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What is a standard and why standards bodies won't sue you (was RE: ISOintellectual property (was Standards))
- From: Lisa Rein <firstname.lastname@example.org>
- To: Tom Bradford <email@example.com>, Don Park <firstname.lastname@example.org>
- Date: Fri, 03 Aug 2001 12:24:54 -0700
> I dunno, I think considering how complex and twisted XML has become, I'd
> rather write a bunch of SNMP hooks.
RE: What is a standard?
Over the last few years, it has been my job to make determinations about
what is and isn't a standard for XML.com's Resource guide and the IEEE's
Internet Computing Magazine. Here's my criteria, for what it's worth:
There are basically three main kinds of "standards":
1) ISO Standards (the only "real" international standards)
2) Specifications that are the deliverables of various working group
charters (W3C, IETF, and whatever standards body i'm going to regret not
including here -- oh yeah, OASIS :) -- where usually a minimum of 2+ years
and 30+ companies and a bunch of invited experts actually lock themselves up
in rooms for hours on end and figure out the best way to do something that,
ideally, takes the needs of all parties the standard will affect into
consideration. And the public at large often has the last word...
3) Defacto standards - Widely implemented technologies -- whether they were
just the first thing to "catch on" - like .GIFs and .JPEGs - or were sort of
force-fed to the point that they had to be contended with, such as WAP, or
(less often) because of their usefulness and elegance, became widely adopted
-- here's where SAX goes.
The fact that a specification comes from the W3C or IETF or ISO does mean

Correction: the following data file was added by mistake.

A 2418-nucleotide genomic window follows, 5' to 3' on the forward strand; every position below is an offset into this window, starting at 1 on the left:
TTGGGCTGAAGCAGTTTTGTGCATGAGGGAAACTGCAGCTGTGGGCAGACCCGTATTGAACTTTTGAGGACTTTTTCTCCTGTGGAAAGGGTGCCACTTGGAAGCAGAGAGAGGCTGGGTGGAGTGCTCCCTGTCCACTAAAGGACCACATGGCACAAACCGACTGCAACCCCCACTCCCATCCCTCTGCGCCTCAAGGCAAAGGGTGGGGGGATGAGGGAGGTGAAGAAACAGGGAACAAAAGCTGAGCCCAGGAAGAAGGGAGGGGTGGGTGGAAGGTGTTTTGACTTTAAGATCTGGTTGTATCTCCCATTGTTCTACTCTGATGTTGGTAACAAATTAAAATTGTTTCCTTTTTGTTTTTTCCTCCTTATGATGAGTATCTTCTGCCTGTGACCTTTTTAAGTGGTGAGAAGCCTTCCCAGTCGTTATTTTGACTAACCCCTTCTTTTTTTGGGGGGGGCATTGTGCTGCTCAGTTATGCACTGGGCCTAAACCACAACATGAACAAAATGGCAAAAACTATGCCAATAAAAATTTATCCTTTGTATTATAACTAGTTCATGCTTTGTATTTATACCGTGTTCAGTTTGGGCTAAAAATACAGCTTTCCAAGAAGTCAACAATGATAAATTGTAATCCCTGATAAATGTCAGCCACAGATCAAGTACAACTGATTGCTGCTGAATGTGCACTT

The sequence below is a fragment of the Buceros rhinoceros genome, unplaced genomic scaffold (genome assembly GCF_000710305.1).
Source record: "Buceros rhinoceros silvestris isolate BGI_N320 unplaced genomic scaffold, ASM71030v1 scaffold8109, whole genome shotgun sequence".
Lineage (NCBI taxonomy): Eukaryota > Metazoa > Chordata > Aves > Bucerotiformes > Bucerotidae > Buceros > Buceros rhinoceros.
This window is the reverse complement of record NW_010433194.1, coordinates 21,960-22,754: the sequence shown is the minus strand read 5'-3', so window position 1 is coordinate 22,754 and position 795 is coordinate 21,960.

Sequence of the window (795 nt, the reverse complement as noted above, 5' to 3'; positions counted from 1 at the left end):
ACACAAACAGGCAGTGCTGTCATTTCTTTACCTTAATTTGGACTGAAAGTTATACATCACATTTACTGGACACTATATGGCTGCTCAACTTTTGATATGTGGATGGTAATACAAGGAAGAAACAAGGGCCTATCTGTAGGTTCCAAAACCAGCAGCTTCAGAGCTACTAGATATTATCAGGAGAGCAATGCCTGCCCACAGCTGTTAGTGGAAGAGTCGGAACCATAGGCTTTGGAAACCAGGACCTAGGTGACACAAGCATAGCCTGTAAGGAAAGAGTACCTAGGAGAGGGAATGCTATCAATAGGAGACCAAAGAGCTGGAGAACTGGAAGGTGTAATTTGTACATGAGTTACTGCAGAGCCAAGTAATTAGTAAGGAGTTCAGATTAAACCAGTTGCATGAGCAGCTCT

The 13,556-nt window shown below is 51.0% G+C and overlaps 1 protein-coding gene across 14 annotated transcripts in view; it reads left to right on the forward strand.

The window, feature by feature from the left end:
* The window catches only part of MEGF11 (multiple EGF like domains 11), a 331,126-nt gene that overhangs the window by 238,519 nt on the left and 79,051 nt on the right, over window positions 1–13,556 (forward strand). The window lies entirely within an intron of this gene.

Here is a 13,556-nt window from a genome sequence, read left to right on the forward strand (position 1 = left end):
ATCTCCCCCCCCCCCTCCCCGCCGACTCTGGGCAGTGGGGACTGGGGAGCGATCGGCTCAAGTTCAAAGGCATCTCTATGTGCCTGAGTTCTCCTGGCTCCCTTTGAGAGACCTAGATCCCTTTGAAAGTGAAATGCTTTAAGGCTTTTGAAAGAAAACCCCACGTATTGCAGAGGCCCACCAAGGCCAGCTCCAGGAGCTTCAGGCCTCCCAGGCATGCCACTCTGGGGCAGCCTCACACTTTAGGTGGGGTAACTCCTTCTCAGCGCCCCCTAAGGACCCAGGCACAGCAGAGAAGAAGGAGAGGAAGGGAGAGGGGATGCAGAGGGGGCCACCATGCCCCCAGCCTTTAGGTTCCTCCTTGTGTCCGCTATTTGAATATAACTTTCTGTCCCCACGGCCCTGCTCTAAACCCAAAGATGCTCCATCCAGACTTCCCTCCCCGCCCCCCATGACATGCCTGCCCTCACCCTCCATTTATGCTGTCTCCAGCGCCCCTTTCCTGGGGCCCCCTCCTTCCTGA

something, to me. It means that, for instance, a single company cannot
control it -- why Sun wasn't allowed to make Java an ISO standard, for
example. XML Digital Signatures are another example -- where two standards
bodies -- W3C and the IETF -- had to work together to ensure a fair and
technically feasible result that could be trusted and implemented by all
with everyone's interests represented.
Defacto standards are important too because the market has decided that they
must be contended with.
Re: IP and Derivative works, etc.
XML is as simple now as it was when it was completed in February 1998.
Simplifications of it merely complicate its simplicity :-)
Seriously though: "Simplifying" XML only seems to undermine both of its
creators' deliberate intentions of providing an truly international
text-based data interchange format that builds on the existing work of
others and is robust enough to build upon for the future.
The XML W3C Recommendation's references to ISO standards are shining
examples of any good specification's goal (standard or no) of building upon
existing widely-implemented technologies in order to foster both backwards
compatibility and future interoperability between all computing technologies
(that's right, everything). And YES other languages with non-english
alphabets count too (especially the buddist/asian manuscripts!!)
The idea that ISO would start going after implementors is confused to say
the least. Many of the people that worked on SGML for over a decade are the
same people that created XML in the first place - to "fix" SGML so it could
work on the Web. The W3C was the chosen forum -- rather than ISO - so it
could be completed in a timely manner in order to be useful to the Web that
was going to need it so badly. (Although most web users were and are still
unaware of this need.)
Standards bodies want their technologies be referenced by later technology
specifications. It's the whole point of creating the damn things in the
first place! Honest.